pages: 559 words: 155,372

Chaos Monkeys: Obscene Fortune and Random Failure in Silicon Valley by Antonio Garcia Martinez

Airbnb, airport security, always be closing, Amazon Web Services, Burning Man, Celtic Tiger, centralized clearinghouse, cognitive dissonance, collective bargaining, corporate governance, Credit Default Swap, crowdsourcing, death of newspapers, disruptive innovation, drone strike, El Camino Real, Elon Musk, Emanuel Derman, financial independence, global supply chain, Goldman Sachs: Vampire Squid, hive mind, How many piano tuners are there in Chicago?, income inequality, information asymmetry, interest rate swap, intermodal, Jeff Bezos, Kickstarter, Malcom McLean invented shipping containers, Marc Andreessen, Mark Zuckerberg, Maui Hawaii, means of production, Menlo Park, minimum viable product, MITM: man-in-the-middle, move fast and break things, move fast and break things, Network effects, orbital mechanics / astrodynamics, Paul Graham, performance metric, Peter Thiel, Ponzi scheme, pre–internet, Ralph Waldo Emerson, random walk, Ruby on Rails, Sam Altman, Sand Hill Road, Scientific racism, second-price auction, self-driving car, Silicon Valley, Silicon Valley startup, Skype, Snapchat, social graph, social web, Socratic dialogue, source of truth, Steve Jobs, telemarketer, undersea cable, urban renewal, Y Combinator, zero-sum game, éminence grise

Next up was Rohit Dhawan. Another Googler, he had that very well put together and confident air of someone who felt he had mastered his field of work (he was a Penn grad, of course). His angle was analytical ability, and he asked me a variant of that legendary Enrico Fermi brainteaser about piano tuners in Chicago. His variant was to estimate the number of planes in the sky at any given moment. It required nothing more than some rough base assumptions about number of airports and flights per day, and then some dimensional analysis that got us within an order of magnitude of reality, and we were done in ten minutes.

pages: 260 words: 77,007

Are You Smart Enough to Work at Google?: Trick Questions, Zen-Like Riddles, Insanely Difficult Puzzles, and Other Devious Interviewing Techniques You ... Know to Get a Job Anywhere in the New Economy by William Poundstone

affirmative action, Albert Einstein, big-box store, Buckminster Fuller, car-free, cloud computing, creative destruction,, full text search, hiring and firing, How many piano tuners are there in Chicago?, index card, Isaac Newton, Johannes Kepler, John von Neumann, lateral thinking, loss aversion, mental accounting, Monty Hall problem, new economy, Paul Erdős, RAND corporation, random walk, Richard Feynman, rolodex, Rubik’s Cube, Silicon Valley, Silicon Valley startup, sorting algorithm, Steve Ballmer, Steve Jobs, The Spirit Level, Tony Hsieh, why are manhole covers round?, William Shockley: the traitorous eight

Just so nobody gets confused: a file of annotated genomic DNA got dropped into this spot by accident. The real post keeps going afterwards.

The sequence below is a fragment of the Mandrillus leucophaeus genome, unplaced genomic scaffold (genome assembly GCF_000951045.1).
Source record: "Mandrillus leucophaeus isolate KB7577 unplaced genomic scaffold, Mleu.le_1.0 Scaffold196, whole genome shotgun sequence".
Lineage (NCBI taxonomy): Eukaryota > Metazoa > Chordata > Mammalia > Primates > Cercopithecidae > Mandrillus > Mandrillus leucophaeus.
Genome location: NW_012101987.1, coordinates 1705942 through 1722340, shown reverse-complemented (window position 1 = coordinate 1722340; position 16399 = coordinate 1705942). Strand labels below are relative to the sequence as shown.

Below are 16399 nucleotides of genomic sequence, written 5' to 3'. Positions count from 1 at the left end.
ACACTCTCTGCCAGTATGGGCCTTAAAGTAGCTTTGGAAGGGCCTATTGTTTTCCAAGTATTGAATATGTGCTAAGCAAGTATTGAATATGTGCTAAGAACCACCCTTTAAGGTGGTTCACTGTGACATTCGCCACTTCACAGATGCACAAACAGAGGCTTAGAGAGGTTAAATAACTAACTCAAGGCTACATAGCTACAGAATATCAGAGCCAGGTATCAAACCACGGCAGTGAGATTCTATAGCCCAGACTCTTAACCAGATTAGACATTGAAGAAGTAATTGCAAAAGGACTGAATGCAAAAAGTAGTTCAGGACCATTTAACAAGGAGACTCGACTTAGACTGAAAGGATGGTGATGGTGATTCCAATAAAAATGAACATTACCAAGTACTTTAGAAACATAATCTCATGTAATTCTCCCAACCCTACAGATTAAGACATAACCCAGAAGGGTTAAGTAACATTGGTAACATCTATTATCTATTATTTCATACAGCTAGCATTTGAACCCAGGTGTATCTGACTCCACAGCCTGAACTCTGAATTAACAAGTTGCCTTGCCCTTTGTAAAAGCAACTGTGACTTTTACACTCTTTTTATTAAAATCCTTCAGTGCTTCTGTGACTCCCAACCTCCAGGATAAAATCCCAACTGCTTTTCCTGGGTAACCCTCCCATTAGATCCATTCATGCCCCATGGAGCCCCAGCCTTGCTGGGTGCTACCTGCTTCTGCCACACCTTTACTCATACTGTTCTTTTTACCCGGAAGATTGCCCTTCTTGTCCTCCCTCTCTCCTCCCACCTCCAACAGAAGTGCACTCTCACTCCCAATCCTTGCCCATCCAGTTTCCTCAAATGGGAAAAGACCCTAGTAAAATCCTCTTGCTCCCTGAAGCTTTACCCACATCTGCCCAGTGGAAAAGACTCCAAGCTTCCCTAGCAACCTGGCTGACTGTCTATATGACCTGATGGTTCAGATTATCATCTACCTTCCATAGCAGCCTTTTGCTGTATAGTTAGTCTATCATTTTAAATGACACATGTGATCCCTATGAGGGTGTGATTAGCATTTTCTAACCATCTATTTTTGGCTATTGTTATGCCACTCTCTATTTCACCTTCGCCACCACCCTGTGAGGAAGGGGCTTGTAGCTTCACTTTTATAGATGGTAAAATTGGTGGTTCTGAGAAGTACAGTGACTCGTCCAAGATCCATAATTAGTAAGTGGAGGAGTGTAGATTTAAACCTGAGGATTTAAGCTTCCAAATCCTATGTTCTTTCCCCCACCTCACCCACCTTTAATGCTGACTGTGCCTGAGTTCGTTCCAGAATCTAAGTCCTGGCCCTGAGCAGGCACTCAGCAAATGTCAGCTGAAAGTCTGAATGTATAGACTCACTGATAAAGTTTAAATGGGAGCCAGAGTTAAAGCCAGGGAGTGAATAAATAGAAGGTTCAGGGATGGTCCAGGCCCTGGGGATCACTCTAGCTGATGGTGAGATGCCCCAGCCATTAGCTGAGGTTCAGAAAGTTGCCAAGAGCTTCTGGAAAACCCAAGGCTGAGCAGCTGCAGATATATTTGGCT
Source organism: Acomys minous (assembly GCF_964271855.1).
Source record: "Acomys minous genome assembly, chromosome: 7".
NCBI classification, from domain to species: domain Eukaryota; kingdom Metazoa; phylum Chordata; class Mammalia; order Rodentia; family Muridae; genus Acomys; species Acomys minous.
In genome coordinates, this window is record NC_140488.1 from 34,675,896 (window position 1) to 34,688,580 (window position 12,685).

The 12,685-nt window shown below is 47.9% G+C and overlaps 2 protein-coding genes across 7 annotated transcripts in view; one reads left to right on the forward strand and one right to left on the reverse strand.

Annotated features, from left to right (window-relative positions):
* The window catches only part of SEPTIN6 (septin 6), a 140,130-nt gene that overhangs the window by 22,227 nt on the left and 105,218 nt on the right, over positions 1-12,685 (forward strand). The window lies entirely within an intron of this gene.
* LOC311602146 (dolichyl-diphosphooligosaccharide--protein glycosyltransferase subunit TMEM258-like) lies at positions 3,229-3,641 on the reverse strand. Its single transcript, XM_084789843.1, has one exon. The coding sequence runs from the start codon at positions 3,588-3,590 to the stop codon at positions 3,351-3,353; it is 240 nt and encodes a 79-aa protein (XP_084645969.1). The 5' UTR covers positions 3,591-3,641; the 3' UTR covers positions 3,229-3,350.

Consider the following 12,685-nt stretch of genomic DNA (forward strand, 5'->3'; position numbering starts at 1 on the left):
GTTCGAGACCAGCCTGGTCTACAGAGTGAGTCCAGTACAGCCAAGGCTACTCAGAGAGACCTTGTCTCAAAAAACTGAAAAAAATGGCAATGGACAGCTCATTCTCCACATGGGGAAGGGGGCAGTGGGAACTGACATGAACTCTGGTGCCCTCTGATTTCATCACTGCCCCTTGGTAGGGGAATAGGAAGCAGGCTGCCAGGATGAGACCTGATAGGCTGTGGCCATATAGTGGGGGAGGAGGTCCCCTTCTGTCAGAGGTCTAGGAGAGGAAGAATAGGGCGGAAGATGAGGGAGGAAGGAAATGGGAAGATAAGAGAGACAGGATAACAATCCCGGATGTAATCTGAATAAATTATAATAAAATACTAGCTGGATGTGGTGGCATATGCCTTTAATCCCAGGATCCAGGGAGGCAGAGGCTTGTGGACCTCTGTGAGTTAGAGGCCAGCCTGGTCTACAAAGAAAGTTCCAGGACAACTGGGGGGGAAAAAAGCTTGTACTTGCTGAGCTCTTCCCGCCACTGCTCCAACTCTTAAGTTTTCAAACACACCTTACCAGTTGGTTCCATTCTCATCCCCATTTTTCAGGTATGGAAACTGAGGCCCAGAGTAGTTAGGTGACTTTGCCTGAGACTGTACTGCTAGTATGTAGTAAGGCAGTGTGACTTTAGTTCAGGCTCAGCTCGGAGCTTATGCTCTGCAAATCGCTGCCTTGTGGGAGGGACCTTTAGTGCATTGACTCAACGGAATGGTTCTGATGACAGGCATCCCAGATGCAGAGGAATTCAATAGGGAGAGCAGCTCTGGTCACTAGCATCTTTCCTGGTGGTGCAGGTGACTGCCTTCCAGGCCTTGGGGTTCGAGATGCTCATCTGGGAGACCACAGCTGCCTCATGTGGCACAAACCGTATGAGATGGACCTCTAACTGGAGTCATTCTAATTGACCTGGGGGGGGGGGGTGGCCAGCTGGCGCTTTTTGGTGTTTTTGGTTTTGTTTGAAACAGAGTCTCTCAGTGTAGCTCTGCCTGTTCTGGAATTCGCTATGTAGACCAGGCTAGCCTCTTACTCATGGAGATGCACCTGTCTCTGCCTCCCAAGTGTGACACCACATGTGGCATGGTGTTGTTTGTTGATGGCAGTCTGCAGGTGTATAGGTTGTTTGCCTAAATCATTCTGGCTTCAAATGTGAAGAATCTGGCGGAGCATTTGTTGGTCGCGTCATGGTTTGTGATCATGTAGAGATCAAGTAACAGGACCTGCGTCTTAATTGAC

He spent much of his lunch calculating how many extraterrestrial civilizations there were in the universe and how close the nearest one would be. This was the classic “Fermi question.” Back at the University of Chicago, Fermi tormented his students with only somewhat easier questions. His most famous classroom riddle was, “How many piano tuners are there in Chicago?” Fermi staunchly believed that anyone with a PhD in physics should be able to estimate just about anything. Somewhere along the line the “PhD in physics” part got dropped. Today’s employers have gotten the idea that everyone, including humanities majors, should be able to estimate odd quantities on a job interview.

pages: 335 words: 95,280

The Greatest Story Ever Told--So Far by Lawrence M. Krauss

Albert Einstein, complexity theory, cosmic microwave background, cosmological constant, dark matter, Ernest Rutherford, How many piano tuners are there in Chicago?, Isaac Newton, Magellanic Cloud, Murray Gell-Mann, RAND corporation, Richard Feynman, Richard Feynman: Challenger O-ring, the scientific method

He refined his abilities and helped his students do so by inventing what we now call Fermi Problems, which he is also said to have assigned at lunchtime each day to the team working for him. My favorite problem, which I always assign to my introductory-physics students, is “How many piano tuners are there in Chicago?” Try it. If you get between one hundred and five hundred, you did well. Fermi won the Nobel Prize for his experimental work, but his theoretical legacy for physics may be far greater. True to form, the “theory” he proposed in his famously rejected paper on neutron decay was remarkably simple, yet it did the job.